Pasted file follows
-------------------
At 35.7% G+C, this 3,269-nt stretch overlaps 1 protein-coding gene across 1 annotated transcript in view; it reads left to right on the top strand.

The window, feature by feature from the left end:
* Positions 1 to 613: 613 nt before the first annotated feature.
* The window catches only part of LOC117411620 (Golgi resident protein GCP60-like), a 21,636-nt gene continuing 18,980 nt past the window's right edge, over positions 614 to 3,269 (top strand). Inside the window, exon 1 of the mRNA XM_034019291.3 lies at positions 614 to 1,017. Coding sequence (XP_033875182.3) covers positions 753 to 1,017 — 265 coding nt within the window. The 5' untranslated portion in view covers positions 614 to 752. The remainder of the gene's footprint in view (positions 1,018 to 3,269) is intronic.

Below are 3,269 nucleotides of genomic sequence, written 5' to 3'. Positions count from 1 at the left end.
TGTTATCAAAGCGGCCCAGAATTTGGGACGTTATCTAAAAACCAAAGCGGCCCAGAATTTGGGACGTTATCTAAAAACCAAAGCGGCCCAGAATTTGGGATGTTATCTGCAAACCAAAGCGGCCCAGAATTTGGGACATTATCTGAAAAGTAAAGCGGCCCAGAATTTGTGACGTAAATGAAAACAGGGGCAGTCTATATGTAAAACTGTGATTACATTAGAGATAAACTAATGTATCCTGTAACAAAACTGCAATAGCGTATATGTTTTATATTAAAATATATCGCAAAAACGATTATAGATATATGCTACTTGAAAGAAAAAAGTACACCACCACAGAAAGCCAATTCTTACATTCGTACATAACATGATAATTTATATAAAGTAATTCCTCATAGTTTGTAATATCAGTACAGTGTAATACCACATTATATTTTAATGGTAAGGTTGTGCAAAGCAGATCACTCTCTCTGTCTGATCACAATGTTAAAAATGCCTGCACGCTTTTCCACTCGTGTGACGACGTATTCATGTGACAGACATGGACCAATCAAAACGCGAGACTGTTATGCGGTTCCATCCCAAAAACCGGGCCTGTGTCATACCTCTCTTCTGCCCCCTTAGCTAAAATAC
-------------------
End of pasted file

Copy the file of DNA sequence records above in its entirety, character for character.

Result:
At 35.7% G+C, this 3,269-nt stretch overlaps 1 protein-coding gene across 1 annotated transcript in view; it reads left to right on the top strand.

The window, feature by feature from the left end:
* Positions 1 to 613: 613 nt before the first annotated feature.
* The window catches only part of LOC117411620 (Golgi resident protein GCP60-like), a 21,636-nt gene continuing 18,980 nt past the window's right edge, over positions 614 to 3,269 (top strand). Inside the window, exon 1 of the mRNA XM_034019291.3 lies at positions 614 to 1,017. Coding sequence (XP_033875182.3) covers positions 753 to 1,017 — 265 coding nt within the window. The 5' untranslated portion in view covers positions 614 to 752. The remainder of the gene's footprint in view (positions 1,018 to 3,269) is intronic.

Below are 3,269 nucleotides of genomic sequence, written 5' to 3'. Positions count from 1 at the left end.
TGTTATCAAAGCGGCCCAGAATTTGGGACGTTATCTAAAAACCAAAGCGGCCCAGAATTTGGGACGTTATCTAAAAACCAAAGCGGCCCAGAATTTGGGATGTTATCTGCAAACCAAAGCGGCCCAGAATTTGGGACATTATCTGAAAAGTAAAGCGGCCCAGAATTTGTGACGTAAATGAAAACAGGGGCAGTCTATATGTAAAACTGTGATTACATTAGAGATAAACTAATGTATCCTGTAACAAAACTGCAATAGCGTATATGTTTTATATTAAAATATATCGCAAAAACGATTATAGATATATGCTACTTGAAAGAAAAAAGTACACCACCACAGAAAGCCAATTCTTACATTCGTACATAACATGATAATTTATATAAAGTAATTCCTCATAGTTTGTAATATCAGTACAGTGTAATACCACATTATATTTTAATGGTAAGGTTGTGCAAAGCAGATCACTCTCTCTGTCTGATCACAATGTTAAAAATGCCTGCACGCTTTTCCACTCGTGTGACGACGTATTCATGTGACAGACATGGACCAATCAAAACGCGAGACTGTTATGCGGTTCCATCCCAAAAACCGGGCCTGTGTCATACCTCTCTTCTGCCCCCTTAGCTAAAATAC